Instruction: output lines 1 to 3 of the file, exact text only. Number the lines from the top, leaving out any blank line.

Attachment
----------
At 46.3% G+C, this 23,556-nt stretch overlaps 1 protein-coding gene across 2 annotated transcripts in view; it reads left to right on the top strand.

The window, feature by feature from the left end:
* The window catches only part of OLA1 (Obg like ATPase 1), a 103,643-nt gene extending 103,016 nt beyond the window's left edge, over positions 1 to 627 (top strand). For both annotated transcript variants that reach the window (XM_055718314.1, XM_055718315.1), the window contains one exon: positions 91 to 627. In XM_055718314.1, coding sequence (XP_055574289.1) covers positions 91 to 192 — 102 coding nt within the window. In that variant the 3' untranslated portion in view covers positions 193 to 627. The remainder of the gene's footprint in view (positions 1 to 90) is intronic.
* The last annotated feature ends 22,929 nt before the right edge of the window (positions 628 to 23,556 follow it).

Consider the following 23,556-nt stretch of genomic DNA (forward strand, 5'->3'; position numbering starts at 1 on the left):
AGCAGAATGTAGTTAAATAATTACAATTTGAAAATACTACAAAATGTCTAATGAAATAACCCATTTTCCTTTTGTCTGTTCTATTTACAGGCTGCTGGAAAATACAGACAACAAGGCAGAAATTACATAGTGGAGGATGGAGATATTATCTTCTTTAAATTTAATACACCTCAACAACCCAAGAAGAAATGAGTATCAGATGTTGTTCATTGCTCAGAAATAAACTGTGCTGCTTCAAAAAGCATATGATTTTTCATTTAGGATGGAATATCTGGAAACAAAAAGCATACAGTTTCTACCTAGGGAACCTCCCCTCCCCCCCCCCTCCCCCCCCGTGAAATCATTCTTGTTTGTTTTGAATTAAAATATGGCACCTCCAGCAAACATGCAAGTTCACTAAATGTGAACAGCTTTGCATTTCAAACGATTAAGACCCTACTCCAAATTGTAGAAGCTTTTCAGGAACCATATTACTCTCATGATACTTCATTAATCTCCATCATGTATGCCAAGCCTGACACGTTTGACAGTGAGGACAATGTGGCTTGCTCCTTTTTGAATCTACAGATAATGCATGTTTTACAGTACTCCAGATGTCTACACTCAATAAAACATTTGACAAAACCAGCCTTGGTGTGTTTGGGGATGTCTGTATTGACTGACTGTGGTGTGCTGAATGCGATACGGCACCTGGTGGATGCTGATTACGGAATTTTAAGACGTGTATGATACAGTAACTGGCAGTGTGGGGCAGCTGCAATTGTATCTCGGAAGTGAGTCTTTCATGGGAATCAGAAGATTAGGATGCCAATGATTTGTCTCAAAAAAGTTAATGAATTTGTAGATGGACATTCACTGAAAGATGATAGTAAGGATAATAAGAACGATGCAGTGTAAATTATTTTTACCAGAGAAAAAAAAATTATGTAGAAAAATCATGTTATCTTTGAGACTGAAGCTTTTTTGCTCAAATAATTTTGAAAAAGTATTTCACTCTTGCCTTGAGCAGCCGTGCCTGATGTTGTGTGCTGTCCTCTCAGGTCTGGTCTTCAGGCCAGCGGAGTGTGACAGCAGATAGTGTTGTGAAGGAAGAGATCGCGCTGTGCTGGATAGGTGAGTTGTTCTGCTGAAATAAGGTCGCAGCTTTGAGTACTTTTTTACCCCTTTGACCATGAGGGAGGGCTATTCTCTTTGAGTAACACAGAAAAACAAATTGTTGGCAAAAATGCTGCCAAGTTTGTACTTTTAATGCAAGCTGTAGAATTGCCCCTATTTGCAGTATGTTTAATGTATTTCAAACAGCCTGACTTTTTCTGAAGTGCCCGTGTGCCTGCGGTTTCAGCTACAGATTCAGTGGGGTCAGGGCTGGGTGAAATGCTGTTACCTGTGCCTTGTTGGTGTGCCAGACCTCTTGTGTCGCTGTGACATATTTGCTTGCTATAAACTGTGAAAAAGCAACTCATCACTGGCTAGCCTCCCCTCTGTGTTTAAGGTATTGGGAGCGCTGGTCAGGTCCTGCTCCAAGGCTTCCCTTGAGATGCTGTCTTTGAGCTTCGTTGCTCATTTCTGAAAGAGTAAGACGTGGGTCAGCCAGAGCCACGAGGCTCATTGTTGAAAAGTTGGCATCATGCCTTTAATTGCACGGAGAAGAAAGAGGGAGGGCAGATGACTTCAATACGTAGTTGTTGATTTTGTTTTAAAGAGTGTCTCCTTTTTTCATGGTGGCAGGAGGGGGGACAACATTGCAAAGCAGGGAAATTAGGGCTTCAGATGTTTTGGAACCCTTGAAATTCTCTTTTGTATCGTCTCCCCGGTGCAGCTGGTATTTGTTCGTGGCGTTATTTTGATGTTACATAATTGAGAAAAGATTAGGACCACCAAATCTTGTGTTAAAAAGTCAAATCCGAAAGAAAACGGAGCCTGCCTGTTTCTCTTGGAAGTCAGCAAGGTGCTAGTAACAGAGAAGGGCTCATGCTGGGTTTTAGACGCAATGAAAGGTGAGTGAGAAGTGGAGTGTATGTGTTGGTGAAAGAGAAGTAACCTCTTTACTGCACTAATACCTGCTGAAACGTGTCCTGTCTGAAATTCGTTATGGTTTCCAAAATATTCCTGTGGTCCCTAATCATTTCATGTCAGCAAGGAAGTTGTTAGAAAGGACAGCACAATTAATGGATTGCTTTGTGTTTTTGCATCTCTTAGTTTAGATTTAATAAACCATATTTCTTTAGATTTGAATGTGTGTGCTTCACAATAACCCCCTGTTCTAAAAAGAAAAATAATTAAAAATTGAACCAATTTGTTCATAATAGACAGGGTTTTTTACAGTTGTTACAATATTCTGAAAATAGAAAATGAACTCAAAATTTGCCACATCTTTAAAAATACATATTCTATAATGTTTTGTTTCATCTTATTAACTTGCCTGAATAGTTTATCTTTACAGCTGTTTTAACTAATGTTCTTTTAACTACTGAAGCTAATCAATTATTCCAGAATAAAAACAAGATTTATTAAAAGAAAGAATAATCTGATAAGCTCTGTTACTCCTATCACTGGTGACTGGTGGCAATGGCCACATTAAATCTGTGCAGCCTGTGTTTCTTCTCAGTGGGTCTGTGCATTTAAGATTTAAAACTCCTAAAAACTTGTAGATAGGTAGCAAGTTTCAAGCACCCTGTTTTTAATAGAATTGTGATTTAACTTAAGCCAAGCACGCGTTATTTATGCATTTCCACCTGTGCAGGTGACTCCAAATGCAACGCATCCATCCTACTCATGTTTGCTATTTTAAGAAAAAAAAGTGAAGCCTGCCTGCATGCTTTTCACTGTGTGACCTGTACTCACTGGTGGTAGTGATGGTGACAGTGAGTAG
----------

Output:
At 46.3% G+C, this 23,556-nt stretch overlaps 1 protein-coding gene across 2 annotated transcripts in view; it reads left to right on the top strand.

The window, feature by feature from the left end:
* The window catches only part of OLA1 (Obg like ATPase 1), a 103,643-nt gene extending 103,016 nt beyond the window's left edge, over positions 1 to 627 (top strand). For both annotated transcript variants that reach the window (XM_055718314.1, XM_055718315.1), the window contains one exon: positions 91 to 627. In XM_055718314.1, coding sequence (XP_055574289.1) covers positions 91 to 192 — 102 coding nt within the window. In that variant the 3' untranslated portion in view covers positions 193 to 627. The remainder of the gene's footprint in view (positions 1 to 90) is intronic.